Utica Councilman Calling On Community To Help Curb Violence
There is no question 2020 was a very violent year for the City of Utica. There were a number of homicides, shootings, stabbings and 'shots fired.' One local Councilman is now calling on the community to help put an end to the senseless violence.
Councilman Delvin Moody joined 'First News' with Keeler in the Morning Tuesday to express is growing concern about the increase in gun violence. Moody believes the change can't come just from law enforcement, but within communities in which the violence is taking place. Moody says it has to start early on with educating students in the school district. "We have to start doing it in the middle schools, really in the elementary schools to begin to start turning around the lives of young kids who may be going down this path," says Moody. It seems as if these crimes are being committed by individuals who are in their teens and early twenties, in some cases still practically kids.
Moody says gun violence is a symptom of a bigger problem. He believes impoverished areas are more prone to things like lead poisoning, economic stresses and mental health issues. It has to start on the family level. Moody says, "We have to help parents be better parents, help them get into better jobs and help them transform, to not be in poverty." He believes that will also help transform the community.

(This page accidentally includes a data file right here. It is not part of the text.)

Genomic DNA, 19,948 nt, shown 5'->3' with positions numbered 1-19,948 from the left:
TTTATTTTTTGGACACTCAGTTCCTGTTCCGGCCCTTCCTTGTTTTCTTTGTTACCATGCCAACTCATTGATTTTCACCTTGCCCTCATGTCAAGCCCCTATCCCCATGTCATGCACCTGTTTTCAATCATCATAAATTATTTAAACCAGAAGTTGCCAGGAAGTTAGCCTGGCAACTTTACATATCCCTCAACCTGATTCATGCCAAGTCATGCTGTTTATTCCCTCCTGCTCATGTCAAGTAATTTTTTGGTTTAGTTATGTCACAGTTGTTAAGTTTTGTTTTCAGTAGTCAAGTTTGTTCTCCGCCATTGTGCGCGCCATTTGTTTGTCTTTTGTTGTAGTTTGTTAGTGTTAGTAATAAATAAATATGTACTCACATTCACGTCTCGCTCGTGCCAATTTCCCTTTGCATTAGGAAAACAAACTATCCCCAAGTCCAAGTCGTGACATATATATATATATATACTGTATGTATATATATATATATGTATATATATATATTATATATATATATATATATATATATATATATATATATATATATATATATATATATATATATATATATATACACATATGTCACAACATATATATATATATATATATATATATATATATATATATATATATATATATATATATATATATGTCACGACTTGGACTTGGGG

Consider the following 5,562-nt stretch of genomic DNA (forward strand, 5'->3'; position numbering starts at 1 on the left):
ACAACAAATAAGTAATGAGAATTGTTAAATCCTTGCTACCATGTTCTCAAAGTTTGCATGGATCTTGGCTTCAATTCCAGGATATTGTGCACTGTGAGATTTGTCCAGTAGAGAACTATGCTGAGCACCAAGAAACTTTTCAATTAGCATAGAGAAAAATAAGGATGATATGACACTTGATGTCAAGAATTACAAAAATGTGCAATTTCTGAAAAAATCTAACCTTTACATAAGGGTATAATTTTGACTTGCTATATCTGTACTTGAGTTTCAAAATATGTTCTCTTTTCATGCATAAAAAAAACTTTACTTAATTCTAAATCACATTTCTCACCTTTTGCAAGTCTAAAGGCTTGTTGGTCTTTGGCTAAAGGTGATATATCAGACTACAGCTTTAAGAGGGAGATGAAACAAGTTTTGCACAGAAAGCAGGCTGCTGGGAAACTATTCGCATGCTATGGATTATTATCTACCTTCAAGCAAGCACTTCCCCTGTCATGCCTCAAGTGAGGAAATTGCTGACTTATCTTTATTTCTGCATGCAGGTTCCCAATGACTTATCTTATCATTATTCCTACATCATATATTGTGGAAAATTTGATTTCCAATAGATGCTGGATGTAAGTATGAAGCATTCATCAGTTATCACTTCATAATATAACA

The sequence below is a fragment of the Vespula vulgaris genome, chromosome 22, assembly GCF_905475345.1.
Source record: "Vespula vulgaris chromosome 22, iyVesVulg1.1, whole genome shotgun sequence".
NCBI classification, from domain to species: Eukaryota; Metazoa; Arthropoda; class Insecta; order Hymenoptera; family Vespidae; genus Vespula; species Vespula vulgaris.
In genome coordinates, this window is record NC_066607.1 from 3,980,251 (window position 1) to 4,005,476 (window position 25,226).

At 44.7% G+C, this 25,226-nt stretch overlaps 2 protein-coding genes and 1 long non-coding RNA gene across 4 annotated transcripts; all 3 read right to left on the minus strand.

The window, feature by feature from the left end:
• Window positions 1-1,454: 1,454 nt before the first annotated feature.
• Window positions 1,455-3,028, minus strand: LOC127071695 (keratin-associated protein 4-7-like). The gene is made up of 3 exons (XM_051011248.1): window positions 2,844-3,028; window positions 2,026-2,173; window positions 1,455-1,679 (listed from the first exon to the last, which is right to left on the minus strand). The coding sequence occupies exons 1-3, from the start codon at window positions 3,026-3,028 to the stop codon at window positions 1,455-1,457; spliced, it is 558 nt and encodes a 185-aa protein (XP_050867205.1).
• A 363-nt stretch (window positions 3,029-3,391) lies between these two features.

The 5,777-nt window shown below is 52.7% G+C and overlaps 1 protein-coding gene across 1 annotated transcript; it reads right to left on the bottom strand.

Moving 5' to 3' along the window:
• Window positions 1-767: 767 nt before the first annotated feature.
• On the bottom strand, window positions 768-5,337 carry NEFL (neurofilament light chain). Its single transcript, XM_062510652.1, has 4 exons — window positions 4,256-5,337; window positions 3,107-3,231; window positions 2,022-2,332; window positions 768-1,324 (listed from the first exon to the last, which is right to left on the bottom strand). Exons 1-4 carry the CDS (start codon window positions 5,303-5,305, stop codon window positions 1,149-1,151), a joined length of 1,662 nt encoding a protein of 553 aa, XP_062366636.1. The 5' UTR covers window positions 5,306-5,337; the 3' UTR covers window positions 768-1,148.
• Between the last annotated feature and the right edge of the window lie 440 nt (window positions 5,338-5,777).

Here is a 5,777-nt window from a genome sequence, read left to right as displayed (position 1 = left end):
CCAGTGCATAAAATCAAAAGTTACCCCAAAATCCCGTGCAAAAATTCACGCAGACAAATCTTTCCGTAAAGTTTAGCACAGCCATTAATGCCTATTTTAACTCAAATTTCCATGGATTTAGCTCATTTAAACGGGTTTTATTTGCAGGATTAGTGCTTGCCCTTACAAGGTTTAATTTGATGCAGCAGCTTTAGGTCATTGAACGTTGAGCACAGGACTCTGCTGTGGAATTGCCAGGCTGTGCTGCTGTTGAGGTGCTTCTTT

There is also a need to end the "Snitch Culture" in communities across the nation. Moody bluntly told Keeler, "You will think twice before pulling that trigger if you know you are going to jail." He went on to call for the closing of investigations into instances of violence. "When I say we need a community response I mean we need to come forward, we need to close these investigations and we have to send people to jail," Moody emphasized. In an effort to help start to bridge the gap and make the change Moody plans to hold a community conversation Thursday night. Moody plans to broadcast the conversation on his Delvin Moody Councilman Facebook page. He wants to start things off by bringing into the fold what other communities around the nation are doing to address similar issues. You can tune in Thursday, January 7th, 2021 at 6 p.m.
We ended our conversation with Moody discussing a lack of community centers, specifically for children. Gone are the days of 'The Boys and Girls Club' and other agencies like them. Keeler also asked Moody if police were to blame. "The police are who we call when these shootings happen. I don't blame police," Moody replied. While he feels actions of law enforcement in the past and the criminal justice, as a whole, may play a part in community distrust the police are trying to help.
The conversation is just starting, but there is a lot to be discussed.